Randall Park's "Shortcomings" Is the Asian American Story We Desperately Need

This past weekend was supposed to be full of joyful festivities for those celebrating the Lunar New Year. Instead, a shooting in Monterey Park, CA — which left 10 people dead and injured 10 more — has piled tragedy and trauma onto a community already reeling from a rise in anti-Asian violence in recent years.

On Sunday, after news of the shooting had broken, a group of actors and directors gathered in Park City, UT, at the 2023 Sundance Film Festival. They were there to talk about "Shortcomings," a comedy-drama directed by Randall Park. But the mood had shifted in light of the mass shooting. At the start of the panel, hosted by the Sunrise Collective and Gold House, actor Daniel Dae Kim asked the crowd to observe a moment of silence for the lives lost.

"The conversations in the movie are actual conversations we have within our community."

Across the country, the Asian American community is mourning, trying to navigate yet another violent tragedy. Investigators are still searching for a motive behind the shooting, but it occurred at a dance hall in a Los Angeles suburb that is more than 65 percent Asian.

Cinema, though, can contribute to an ongoing healing process by amplifying Asian American voices and narratives, and "Shortcomings" is a prime example. Adapted from the graphic novel by Adrian Tomine, the film (which is also Park's directorial debut) follows a Japanese American man, Ben (Justin H. Min), who works at an arthouse theater in the Bay Area and struggles when his girlfriend, Miko (Ally Maki), decides to move to New York to pursue her own passions.

The film delves into the multiplicity of the Asian American experience with nuanced characters — and it showcases raw, imperfect people who just happen to be Asian.

"When I read 'Shortcomings,' I was so blown away by how ahead of its time it was. The [graphic novel] came out in 2007, so when you watch the film, you realize it's so overdue. It's so modern, yet timeless. I'm thrilled that we are finally here," Sherry Cola, who plays Ben's queer friend Alice in the film, said in the panel on Sunday.

Christine Chang

Although other Asian American-led films like "Crazy Rich Asians" and "Better Luck Tomorrow" were part of discussions while producing "Shortcomings," Park's main intention was to create extremely human characters going through their individual struggles. They all grow and evolve and learn to lean on each other for support.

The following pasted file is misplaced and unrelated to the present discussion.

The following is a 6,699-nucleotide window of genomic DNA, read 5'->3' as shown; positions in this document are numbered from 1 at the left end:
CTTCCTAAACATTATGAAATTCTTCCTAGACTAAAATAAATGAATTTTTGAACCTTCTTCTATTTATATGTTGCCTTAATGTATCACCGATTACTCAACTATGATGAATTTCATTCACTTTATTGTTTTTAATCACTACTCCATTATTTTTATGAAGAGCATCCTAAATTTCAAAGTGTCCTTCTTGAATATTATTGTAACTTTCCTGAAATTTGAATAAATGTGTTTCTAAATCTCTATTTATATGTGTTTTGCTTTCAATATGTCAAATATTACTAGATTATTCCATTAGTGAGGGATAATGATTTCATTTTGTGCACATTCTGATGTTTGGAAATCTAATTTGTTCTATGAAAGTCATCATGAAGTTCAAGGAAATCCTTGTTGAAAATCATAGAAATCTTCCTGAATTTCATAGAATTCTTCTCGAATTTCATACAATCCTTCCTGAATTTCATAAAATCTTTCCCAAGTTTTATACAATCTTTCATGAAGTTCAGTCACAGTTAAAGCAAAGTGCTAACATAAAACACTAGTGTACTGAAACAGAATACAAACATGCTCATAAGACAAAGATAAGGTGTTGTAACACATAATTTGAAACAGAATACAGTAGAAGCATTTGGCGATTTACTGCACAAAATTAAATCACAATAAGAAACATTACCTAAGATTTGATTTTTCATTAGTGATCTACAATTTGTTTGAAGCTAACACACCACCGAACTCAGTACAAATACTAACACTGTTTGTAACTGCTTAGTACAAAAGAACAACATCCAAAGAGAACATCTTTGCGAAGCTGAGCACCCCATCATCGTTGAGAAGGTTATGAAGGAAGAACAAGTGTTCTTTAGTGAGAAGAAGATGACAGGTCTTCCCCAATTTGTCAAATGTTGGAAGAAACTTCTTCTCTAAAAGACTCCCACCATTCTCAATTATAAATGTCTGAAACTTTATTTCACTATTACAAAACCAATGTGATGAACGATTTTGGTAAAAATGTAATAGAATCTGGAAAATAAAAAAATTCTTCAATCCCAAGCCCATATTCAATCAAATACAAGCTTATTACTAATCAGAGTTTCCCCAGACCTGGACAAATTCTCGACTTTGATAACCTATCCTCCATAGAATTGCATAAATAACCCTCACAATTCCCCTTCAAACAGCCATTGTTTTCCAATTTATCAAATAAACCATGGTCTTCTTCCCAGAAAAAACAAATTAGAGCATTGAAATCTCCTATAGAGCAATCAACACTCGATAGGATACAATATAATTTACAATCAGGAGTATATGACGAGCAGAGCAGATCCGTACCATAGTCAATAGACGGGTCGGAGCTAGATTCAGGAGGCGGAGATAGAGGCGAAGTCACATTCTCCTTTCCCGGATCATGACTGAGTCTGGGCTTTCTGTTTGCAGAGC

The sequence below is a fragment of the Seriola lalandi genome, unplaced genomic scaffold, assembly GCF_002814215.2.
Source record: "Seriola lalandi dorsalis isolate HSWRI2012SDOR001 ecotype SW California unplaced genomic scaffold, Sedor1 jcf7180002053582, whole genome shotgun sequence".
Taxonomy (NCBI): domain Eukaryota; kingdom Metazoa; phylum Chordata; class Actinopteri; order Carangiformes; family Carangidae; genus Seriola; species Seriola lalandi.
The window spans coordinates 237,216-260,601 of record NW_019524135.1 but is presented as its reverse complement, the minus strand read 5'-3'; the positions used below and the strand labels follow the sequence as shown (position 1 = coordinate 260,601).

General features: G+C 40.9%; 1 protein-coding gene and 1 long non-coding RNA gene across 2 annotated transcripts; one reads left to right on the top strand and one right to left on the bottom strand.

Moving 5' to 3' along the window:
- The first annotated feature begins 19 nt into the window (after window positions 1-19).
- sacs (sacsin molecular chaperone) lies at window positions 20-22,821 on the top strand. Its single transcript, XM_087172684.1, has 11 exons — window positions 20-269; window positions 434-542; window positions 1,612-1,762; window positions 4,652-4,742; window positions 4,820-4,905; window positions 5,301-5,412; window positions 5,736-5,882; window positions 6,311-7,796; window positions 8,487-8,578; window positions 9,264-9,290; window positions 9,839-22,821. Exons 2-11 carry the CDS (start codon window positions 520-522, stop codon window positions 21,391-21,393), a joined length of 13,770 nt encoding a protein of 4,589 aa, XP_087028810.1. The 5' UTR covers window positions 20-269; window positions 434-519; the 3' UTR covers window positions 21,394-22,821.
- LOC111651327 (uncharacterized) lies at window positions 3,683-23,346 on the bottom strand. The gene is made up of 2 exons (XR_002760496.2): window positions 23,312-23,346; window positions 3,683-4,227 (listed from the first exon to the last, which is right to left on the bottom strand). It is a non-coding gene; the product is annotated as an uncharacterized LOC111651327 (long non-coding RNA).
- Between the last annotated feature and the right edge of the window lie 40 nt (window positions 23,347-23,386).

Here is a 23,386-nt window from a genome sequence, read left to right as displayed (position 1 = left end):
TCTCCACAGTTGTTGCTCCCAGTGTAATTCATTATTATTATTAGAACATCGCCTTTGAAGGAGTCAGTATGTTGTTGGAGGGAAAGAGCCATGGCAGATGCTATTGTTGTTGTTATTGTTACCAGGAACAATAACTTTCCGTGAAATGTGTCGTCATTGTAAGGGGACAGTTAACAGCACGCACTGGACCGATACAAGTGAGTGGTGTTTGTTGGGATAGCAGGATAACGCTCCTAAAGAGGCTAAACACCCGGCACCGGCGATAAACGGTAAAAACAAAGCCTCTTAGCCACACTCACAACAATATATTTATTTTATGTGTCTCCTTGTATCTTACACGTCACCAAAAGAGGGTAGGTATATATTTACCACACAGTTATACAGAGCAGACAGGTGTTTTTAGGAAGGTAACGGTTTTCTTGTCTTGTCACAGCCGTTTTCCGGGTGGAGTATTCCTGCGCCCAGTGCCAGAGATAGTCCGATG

"The conversations in the movie are actual conversations we have within our community and discussions I have amongst my friend groups. These are things that are real and true," Park said in the panel discussion. "I didn't want the characters or the movie to be liked by everyone. I wanted it to be honed in on the specifics of each character and their worlds."

Hollywood movies that depict underrepresented communities or communities of color often illustrate aspects of that culture that are unique, historically relevant, or educational. While those themes are certainly valuable, "Shortcomings" doesn't outrightly focus on them. Instead, the fact that these characters are Asian is a vital backdrop, but not the entire point of the movie.

"For Hollywood, intergenerational trauma and moving back from the motherland are interesting and important themes. But people don't realize that individuals in ordinary lives can be interesting to see on stage," Min added during the panel. "[In 'Shortcomings,'] it's such a joy to have a very mundane look into how we live and still be interesting."

And as mainstream attention is laser focused on the tragedy in Monterey Park this week, that message is all the more important — as we learn more about the victims of the shooting, we need to keep in mind each one's individuality, their humanity. We need to keep talking about the stories that make us all unique.

"I think by talking about [the movie,] it is moving the culture and community forward," Cola said at the start of the panel, referencing the shooting. "I think to just show each other grace and having each other's backs is all we can do, you know?"

Ultimately, Park emphasized that he wanted to create a simple narrative that is reflective of the actual experiences and points of view within the Asian American community.

"I always wanted to see a movie where Asian American characters are just kind of hanging out in diners, talking about complex things and going through life stuff," Park said. "['Shortcomings'] resonated with me because I saw a little bit of myself in all of the characters."

Shortcomings premiered at the 2023 Sundance Film Festival on Jan. 21.